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Developing the Model for Optimal Learning and Transfer (MOLT) following an evaluation of outdoor groupwork skills programmes

Developing the Model for Optimal Learning and Transfer (MOLT) following an evaluation of outdoor... Purpose – This paper aims to evaluate the perceived efficacy of outdoor groupwork skills programmes for the undergraduate and postgraduate students, and the factors that influence its success. It also illustrates the use of Kirkpatrick’s (1994) 4-level model of training evaluation as a framework for qualitative investigation of learning and transfer, from the perspective of key stakeholders. Design/methodology/approach – Over 24 hours of recorded data were collected using a video diary room, one-to-one interviews and focus group discussions. Participants were current students ( n = 66), alumni ( n = 12), outdoor education instructors ( n = 6) and academic staff ( n = 5). The data were transcribed, and then analysed by conducting conventional content analysis. Prolonged engagement, triangulation, peer debriefing and referential adequacy were used to establish the trustworthiness and reliability of the analyses. Findings – Outdoor groupwork skills programmes were widely viewed as being effective for developing interpersonal skills, attitudes and knowledge that were then further developed and applied during degree courses and later in the workplace. Four of the main perceived benefits were increased social integration amongst peers, academic success, personal development and employability. A range of psychological and environmental factors were reported to influence the extent of skill development and transfer, and are presented in the Model for Optimal Learning and Transfer. Practical implications – This study supports outdoor groupwork skills programmes as an effective method of groupwork skills training during higher education, and offers recommendations for promoting learning and transfer following training courses. Originality/value – This is the first study to systematically evaluate the long-term impact of outdoor groupwork skills programmes in higher education. A novel methodological approach is also demonstrated, which can be replicated in other contexts of training evaluation. http://www.deepdyve.com/assets/images/DeepDyve-Logo-lg.png European Journal of Training and Development Emerald Publishing

Developing the Model for Optimal Learning and Transfer (MOLT) following an evaluation of outdoor groupwork skills programmes

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Publisher
Emerald Publishing
Copyright
Copyright © Emerald Group Publishing Limited
ISSN
2046-9012
DOI
10.1108/EJTD-06-2014-0046
Publisher site
See Article on Publisher Site

Abstract

Purpose – This paper aims to evaluate the perceived efficacy of outdoor groupwork skills programmes for the undergraduate and postgraduate students, and the factors that influence its success. It also illustrates the use of Kirkpatrick’s (1994) 4-level model of training evaluation as a framework for qualitative investigation of learning and transfer, from the perspective of key stakeholders. Design/methodology/approach – Over 24 hours of recorded data were collected using a video diary room, one-to-one interviews and focus group discussions. Participants were current students ( n = 66), alumni ( n = 12), outdoor education instructors ( n = 6) and academic staff ( n = 5). The data were transcribed, and then analysed by conducting conventional content analysis. Prolonged engagement, triangulation, peer debriefing and referential adequacy were used to establish the trustworthiness and reliability of the analyses. Findings – Outdoor groupwork skills programmes were widely viewed as being effective for developing interpersonal skills, attitudes and knowledge that were then further developed and applied during degree courses and later in the workplace. Four of the main perceived benefits were increased social integration amongst peers, academic success, personal development and employability. A range of psychological and environmental factors were reported to influence the extent of skill development and transfer, and are presented in the Model for Optimal Learning and Transfer. Practical implications – This study supports outdoor groupwork skills programmes as an effective method of groupwork skills training during higher education, and offers recommendations for promoting learning and transfer following training courses. Originality/value – This is the first study to systematically evaluate the long-term impact of outdoor groupwork skills programmes in higher education. A novel methodological approach is also demonstrated, which can be replicated in other contexts of training evaluation.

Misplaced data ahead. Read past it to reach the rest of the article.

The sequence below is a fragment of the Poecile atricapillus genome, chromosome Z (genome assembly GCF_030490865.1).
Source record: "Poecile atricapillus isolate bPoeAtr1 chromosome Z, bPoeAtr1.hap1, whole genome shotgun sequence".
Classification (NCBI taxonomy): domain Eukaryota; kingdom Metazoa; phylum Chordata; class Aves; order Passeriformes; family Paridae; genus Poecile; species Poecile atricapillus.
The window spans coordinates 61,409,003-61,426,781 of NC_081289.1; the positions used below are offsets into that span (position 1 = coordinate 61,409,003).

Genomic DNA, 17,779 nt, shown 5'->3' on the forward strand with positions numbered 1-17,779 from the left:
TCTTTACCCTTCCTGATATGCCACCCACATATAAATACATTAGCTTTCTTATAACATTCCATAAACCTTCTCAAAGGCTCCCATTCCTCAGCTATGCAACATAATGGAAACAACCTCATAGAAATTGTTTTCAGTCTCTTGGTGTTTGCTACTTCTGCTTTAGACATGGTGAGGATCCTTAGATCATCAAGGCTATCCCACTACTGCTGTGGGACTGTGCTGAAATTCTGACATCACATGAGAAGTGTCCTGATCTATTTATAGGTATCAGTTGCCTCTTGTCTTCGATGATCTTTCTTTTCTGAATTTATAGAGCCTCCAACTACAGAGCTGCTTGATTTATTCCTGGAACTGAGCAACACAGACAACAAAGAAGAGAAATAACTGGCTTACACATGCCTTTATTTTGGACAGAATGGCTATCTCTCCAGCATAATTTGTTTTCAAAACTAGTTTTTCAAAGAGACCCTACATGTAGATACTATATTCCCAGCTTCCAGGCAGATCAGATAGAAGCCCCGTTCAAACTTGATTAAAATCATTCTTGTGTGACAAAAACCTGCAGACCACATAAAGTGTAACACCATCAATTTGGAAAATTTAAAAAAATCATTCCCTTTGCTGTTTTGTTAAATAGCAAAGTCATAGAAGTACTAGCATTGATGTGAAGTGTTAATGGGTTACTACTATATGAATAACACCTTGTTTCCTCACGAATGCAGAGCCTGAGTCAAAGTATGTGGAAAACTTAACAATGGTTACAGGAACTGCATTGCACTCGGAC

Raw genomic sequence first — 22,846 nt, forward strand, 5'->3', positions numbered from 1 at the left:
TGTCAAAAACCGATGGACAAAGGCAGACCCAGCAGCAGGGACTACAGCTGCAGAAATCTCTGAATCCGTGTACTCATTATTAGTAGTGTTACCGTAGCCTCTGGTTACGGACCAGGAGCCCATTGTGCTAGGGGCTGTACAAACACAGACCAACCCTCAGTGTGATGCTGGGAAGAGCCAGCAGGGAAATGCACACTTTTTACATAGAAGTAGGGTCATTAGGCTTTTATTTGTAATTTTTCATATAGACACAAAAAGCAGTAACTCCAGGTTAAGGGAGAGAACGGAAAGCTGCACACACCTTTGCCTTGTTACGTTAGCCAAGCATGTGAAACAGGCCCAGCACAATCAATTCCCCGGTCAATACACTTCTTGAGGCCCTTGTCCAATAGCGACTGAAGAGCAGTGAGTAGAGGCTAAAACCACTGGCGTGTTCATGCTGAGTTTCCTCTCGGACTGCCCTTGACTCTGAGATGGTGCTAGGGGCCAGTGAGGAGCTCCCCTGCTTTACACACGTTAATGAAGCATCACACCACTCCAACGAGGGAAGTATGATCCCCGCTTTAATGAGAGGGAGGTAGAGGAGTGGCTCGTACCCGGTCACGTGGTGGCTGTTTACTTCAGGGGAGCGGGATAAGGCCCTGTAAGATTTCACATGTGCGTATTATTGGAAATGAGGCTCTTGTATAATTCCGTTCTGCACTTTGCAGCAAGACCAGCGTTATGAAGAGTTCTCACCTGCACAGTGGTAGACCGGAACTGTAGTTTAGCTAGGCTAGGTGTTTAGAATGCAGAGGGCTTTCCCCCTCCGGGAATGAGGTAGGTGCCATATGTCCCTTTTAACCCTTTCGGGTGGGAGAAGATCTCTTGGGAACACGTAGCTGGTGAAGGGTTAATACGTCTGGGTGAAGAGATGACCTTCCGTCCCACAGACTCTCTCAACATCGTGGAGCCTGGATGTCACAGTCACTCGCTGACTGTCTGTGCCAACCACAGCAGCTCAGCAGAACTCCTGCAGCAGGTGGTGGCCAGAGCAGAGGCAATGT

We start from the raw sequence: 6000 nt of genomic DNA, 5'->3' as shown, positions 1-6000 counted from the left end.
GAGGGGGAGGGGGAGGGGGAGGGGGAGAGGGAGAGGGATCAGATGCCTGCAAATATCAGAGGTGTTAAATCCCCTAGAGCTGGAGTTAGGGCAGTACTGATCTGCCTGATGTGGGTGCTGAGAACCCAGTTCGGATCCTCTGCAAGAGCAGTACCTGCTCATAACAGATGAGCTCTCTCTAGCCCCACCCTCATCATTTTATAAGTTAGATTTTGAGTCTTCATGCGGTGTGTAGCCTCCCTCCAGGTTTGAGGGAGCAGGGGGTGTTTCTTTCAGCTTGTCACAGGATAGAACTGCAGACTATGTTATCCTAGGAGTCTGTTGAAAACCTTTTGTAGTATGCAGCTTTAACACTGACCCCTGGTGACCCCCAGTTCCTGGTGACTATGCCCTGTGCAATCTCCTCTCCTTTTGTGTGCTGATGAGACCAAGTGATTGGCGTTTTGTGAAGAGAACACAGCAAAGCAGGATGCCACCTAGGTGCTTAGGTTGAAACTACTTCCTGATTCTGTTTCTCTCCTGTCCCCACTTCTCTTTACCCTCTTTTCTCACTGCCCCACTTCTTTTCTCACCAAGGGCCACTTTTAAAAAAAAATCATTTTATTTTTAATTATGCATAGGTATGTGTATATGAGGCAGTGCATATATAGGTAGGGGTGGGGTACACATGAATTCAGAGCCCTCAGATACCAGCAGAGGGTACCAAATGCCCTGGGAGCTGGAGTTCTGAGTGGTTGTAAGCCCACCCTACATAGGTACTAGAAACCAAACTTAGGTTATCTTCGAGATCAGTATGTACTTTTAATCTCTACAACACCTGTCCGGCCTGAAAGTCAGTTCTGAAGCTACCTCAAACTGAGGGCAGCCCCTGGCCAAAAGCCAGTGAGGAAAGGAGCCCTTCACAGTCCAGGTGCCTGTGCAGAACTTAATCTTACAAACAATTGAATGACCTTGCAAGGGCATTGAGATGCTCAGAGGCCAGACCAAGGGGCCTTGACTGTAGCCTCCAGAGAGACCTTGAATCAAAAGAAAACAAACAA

Journal

European Journal of Training and DevelopmentEmerald Publishing

Published: Feb 16, 2015

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